That was the opener. A member of our faculty began an address to the freshman class with that line the other day. A few kids held out and s/he said it again.
“When I talk, you listen.”
I imagine a lot of folks — especially those who promote the equivalence of teacher and learner, who promote a perfectly democratic discourse — will chafe at the authoritarianism of it all. Others — Andrew Keen disciples mostly — won’t mind.
Personally, I was unoffended. I don’t have much interest in a classroom (or society) where every voice carries equal weight, where experience and education merit no preference. That goes double in a gymnasium full of freshmen.
But I become particular and somewhat critical in the moments immediately after you’ve exploited your authority. In the five seconds after you’ve caught the attention of every freshman at your school (like the Labrador finally catching the car) you either lose it or keep it.
You lose it by leading with filler, by continuing, “Your teachers have talked a few things over in our meetings, which we have every month, and we’ve decided that certain issues face our campus, some which are more pressing than others, etc., etc.”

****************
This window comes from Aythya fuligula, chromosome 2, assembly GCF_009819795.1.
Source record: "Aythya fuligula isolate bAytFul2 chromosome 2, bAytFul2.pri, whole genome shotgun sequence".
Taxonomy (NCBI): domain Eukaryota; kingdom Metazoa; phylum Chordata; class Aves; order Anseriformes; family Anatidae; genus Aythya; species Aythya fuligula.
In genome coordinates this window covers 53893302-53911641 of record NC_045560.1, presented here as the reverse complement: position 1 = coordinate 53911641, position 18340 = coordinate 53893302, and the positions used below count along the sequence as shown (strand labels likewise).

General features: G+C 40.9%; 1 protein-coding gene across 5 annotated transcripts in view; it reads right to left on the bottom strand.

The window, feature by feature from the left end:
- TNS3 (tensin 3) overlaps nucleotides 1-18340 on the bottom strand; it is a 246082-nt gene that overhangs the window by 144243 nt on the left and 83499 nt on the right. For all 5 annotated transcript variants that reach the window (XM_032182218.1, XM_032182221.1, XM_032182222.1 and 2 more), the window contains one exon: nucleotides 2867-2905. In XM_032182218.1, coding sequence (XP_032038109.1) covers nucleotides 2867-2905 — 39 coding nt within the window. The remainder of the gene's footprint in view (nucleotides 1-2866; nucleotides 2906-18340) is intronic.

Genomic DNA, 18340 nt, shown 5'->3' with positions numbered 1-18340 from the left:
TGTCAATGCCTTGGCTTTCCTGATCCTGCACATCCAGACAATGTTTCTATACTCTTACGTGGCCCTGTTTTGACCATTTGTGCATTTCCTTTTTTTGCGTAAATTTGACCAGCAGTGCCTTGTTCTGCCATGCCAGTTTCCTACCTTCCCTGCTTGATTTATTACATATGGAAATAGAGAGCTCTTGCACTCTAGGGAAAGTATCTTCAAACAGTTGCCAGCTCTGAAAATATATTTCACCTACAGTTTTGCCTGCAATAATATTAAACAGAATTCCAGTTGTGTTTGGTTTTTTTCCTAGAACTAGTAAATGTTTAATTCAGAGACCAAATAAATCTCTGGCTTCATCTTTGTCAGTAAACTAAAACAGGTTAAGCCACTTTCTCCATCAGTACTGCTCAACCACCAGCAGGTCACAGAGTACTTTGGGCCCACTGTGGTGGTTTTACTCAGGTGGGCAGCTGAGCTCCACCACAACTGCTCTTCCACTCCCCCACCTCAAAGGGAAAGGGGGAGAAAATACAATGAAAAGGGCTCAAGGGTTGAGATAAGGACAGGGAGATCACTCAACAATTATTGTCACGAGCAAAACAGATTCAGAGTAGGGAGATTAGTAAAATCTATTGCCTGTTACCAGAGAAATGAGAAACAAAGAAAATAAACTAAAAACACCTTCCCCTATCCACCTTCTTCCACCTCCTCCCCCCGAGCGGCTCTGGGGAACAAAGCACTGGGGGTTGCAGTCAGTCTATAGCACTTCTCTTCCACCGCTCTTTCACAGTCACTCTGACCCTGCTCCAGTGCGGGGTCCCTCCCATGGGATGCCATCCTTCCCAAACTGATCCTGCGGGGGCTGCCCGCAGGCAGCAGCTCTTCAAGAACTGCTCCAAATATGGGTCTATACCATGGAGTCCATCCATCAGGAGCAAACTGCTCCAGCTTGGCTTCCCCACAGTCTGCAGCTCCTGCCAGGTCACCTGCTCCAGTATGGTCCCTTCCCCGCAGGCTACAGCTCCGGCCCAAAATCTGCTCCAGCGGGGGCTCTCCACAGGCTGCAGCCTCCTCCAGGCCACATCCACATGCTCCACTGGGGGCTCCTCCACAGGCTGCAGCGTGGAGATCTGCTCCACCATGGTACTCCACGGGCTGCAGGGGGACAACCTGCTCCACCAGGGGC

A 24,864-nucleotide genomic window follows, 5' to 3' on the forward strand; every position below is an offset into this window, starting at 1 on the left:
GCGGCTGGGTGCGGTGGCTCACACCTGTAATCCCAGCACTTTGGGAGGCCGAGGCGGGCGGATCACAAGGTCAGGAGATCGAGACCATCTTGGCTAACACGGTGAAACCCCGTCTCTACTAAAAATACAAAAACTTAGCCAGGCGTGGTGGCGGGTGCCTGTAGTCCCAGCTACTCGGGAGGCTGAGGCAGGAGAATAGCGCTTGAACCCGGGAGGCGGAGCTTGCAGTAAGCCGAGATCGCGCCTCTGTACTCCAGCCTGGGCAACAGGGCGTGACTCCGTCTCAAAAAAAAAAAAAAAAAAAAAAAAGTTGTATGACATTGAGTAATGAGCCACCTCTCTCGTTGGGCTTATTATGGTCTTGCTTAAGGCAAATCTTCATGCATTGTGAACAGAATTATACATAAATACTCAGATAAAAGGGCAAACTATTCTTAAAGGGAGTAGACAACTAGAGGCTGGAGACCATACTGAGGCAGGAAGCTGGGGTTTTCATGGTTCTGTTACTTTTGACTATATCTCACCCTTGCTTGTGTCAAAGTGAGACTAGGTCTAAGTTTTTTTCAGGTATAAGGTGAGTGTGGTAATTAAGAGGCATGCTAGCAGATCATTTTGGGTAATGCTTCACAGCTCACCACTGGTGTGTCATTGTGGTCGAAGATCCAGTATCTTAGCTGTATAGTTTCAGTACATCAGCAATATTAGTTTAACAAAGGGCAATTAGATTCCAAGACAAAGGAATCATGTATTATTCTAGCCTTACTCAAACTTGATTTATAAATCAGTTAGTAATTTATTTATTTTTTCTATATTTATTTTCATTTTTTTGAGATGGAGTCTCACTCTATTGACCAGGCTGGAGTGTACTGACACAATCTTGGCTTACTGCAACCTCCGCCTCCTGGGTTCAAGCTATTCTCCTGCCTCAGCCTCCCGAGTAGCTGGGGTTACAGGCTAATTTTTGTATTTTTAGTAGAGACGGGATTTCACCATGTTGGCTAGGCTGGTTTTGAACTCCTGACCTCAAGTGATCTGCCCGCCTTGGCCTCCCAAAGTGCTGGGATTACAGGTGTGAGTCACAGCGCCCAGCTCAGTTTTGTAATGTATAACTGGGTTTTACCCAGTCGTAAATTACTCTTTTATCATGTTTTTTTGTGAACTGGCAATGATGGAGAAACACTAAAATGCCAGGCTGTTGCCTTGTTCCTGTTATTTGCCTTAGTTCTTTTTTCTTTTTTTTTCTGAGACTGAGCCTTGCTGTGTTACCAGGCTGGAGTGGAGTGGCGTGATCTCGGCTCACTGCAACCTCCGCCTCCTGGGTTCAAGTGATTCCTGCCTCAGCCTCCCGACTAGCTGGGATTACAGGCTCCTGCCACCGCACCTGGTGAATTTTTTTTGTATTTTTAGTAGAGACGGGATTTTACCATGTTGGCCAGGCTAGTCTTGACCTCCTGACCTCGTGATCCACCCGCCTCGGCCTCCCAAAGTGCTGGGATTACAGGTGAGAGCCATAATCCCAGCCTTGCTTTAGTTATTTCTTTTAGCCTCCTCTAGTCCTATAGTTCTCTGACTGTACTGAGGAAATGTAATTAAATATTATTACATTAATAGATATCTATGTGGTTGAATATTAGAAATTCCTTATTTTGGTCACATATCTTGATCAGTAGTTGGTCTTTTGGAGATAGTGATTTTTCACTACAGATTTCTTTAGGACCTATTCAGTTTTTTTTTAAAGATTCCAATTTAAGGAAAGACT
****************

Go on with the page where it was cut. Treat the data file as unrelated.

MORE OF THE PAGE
And they’re gone. Just gone.
If you want to keep their attention, to earn it, you let that silence sit for what screenwriters call a “beat,” essentially the length of one thought, and then you say, “Look, we need you in class, on time. You may not like this but here’s how we’re going to fix the tardy situation around here.”
One is filler. The other is content.
One is signal. The other is noise.
One abuses the strange power dynamic between teachers and students. The other respects it.
- Cut the first chapter of your book.
- Lose the first paragraph of your essay.
- Don’t introduce yourself at your conference presentation.
- Open with a question or at least a big statement.
- Don’t follow a joke with leaden, nervous laughter.
In my classroom, if we’re in a work session and I need to talk to the class, to steer ’em somewhere new, I head to one corner of the whiteboard, my only serious place in the classroom, and say, “I need you back here in 5 … in 4 … in 3 …
“If you fell out of an airplane, how long would it take you to hit ground?”
“How fast does Archie, the world’s fastest snail, travel in miles per hour?”
You can throw your back out, as I did for two years